Tuesday, June 21, 2011

#320 Dennis Eckersley

Who is this player?
Dennis Eckersley, starting pitcher, Boston Red Sox
Hall of Fame, Class of 2004

Only 25 years old during the 1980 season, Dennis Eckersley was already in the midst of his sixth big league season. He was the Red Sox Opening Day starter, but began the season with back pain suffered a five game losing streak. He still managed to make 30 starts, including a one-hitter in the next-to-last appearance of the year. True to his nature, "Eck" made no excuses for his inconsistent performance and despite finishing the year with a losing record, he considered one of the bright young pitchers in the major leagues.

Hailing from northern California, the young Eckersley emulated Giants' Hall of Fame hurler Juan Marichal and gained a reputation a hard throwing prep star. He was selected by the Cleveland Indians out of high school in 1972 and threw a shutout in his first professional start for the Reno Silver Sox. After only three seasons in the bushes, Eckersley was promoted to the parent club in 1975. The young fireballer paid immediate dividends; not allowing an earned run for the first 28 2/3 innings of his career, a rookie record. His 13-7 record with a 2.60 ERA would have earned him the Rookie of the Year Award had he not been overshadowed by the "Goldust Twins," Fred Lynn and Jim Rice.

Nonetheless, Eckersley future looked bright. He fired a no-hitter in 1977 en route to his first All-Star appearance. He was consistently among the league leaders in strikeouts and ERA and was the unquestioned young ace of the Indians staff. However, behind the scenes, all was not well, Eckersley's wife was involved in an affair with Indians teammate Rick Manning, which ultimately prompted his trade to the Red Sox. Despite this development, Eck responded with a 20-win season in 1978, the year Boston famously lost the AL East title in a one-game playoff. He would go to win 84 games in a little more than six seasons in Beantown, a highlight being named the American League's All Star starting pitcher in 1982.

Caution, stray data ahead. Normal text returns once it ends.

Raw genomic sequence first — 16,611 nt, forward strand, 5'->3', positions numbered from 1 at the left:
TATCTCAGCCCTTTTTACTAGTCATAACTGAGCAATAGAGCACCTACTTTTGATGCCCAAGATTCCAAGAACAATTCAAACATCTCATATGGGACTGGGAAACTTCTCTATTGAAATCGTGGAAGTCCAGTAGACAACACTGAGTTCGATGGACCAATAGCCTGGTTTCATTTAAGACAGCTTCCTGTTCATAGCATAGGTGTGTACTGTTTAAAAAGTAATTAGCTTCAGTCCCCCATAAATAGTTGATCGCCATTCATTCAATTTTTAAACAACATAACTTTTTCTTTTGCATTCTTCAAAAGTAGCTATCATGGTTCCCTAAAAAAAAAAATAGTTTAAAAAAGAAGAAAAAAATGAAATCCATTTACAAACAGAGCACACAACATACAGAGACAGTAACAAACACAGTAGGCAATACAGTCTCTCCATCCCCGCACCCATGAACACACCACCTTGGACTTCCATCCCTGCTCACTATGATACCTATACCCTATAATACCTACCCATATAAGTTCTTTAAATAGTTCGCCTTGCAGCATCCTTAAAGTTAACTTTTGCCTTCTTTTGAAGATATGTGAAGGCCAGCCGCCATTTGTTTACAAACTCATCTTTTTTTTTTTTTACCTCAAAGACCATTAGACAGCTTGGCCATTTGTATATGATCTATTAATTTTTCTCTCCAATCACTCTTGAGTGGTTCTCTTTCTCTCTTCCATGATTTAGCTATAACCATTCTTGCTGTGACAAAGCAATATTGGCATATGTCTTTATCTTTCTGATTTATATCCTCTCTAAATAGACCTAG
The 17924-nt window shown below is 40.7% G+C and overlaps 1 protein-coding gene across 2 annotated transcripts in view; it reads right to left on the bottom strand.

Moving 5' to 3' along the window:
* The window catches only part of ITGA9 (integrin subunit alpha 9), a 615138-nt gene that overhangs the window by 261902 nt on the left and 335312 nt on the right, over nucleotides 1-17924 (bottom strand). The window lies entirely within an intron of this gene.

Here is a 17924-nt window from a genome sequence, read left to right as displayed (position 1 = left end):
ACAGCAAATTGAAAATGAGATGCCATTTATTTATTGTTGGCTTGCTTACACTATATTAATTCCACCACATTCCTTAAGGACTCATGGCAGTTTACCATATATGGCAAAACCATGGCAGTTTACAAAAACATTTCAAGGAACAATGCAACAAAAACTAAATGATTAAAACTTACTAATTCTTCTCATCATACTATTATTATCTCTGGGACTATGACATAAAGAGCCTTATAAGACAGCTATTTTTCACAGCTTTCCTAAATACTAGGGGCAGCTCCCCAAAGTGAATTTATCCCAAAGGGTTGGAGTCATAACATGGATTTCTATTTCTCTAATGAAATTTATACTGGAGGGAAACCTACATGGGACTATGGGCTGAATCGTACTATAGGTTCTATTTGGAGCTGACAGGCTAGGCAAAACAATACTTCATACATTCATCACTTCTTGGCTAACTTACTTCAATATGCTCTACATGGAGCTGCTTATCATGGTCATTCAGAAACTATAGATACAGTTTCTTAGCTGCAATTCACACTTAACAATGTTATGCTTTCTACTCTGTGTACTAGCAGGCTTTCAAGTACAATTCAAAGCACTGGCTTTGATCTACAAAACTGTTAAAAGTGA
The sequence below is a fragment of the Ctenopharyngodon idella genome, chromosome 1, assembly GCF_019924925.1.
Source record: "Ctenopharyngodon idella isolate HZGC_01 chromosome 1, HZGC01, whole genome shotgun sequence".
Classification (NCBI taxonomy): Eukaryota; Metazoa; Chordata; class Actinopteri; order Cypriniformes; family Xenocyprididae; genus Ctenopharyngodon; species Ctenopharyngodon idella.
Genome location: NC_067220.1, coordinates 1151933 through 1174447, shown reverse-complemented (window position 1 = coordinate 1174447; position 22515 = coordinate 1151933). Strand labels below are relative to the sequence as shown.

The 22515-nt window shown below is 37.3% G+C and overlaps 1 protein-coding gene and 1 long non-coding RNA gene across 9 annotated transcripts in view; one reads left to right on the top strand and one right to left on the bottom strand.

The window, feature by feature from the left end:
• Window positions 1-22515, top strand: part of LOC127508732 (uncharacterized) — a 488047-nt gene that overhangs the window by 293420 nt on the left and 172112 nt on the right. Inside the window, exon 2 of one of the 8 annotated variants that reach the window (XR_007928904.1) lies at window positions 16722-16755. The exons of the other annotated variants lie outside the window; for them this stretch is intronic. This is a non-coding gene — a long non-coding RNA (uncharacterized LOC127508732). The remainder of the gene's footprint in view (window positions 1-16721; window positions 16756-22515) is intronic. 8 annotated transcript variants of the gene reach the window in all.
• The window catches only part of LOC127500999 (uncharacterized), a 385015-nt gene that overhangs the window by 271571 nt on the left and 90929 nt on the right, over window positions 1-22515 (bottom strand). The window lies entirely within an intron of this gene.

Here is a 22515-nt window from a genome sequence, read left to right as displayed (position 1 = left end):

However, near the end of his Boston tenure, his fastball was not what it once was and Eck was suffering the effects of alcoholism. In 1984, he was traded to the Chicago Cubs for Bill Buckner, one of many deals that would lead the Cubs to the 1984 NL East title. He was inconsistent for much of his tenure in Chicago and they traded him to the Oakland Athletics in 1987. It was at this time that two developments saved Eck's career and propelled him into the Hall of Fame.

The first was his acknowledgement of his alcoholism after seeing a home video of himself with his daughter during Christmas 1986. It served as a catalyst that changed his life. The second was association with manager Tony LaRussa. LaRussa would eventually insert Eckersley as his closer and together the two of them would establish how that role is used today (one inning of work, only come in with a lead). This would culminate in a World Championship in 1989 and four AL West titles in five seasons.

Eckersley's 1992 season was his best. He was only the fourth pitcher to be named both Cy Young and MVP when he had what is generally regarded as one of the best seasons ever for a relief pitcher. His effectiveness slowly began to wane from then on, and after nine years in Oakland he was traded to the St. Louis Cardinals. He ended his career in 1998 with the Boston Red Sox and at the time of his retirement had appeared in more games than any other pitcher in history. He was elected to the Hall of Fame in his first year of eligibility in 2004.

Why I love this card
Eck's glare. Every now and then you would run across a card that would just creep you out as a kid and this card was one of them. Yes, I know that they call this "intensity" these days, but those eyebrows were just at weird angles.

Something else....
Of course, no post about Eckersley would not be complete without mentioning Kirk Gibson's home run in the 1988 World Series. Consider it mentioned. I loved the moment that this home run provided, but if it meant that I wouldn't have to hear the phrase "walk off" ever again (which Eckersley coined) then I would make that trade. Call me old fashioned, but I was never crazy about that term.


  1. Welcome back!

    I was just getting into baseball when Eck was beginning to lose his fastball. I remember hearing Phil Rizzuto ('cause I always watched the Yankees back then) saying that Eck wasn't what he used to be but he could still sting you at times. Then in '88, it seemed like he came out of nowhere while also seeming like he'd been around forever... like he was done toying with hitters now and ready to just blow them away

  2. @Devon 1988? When Denny was teammates of a guy name Mark and a guy name Jose.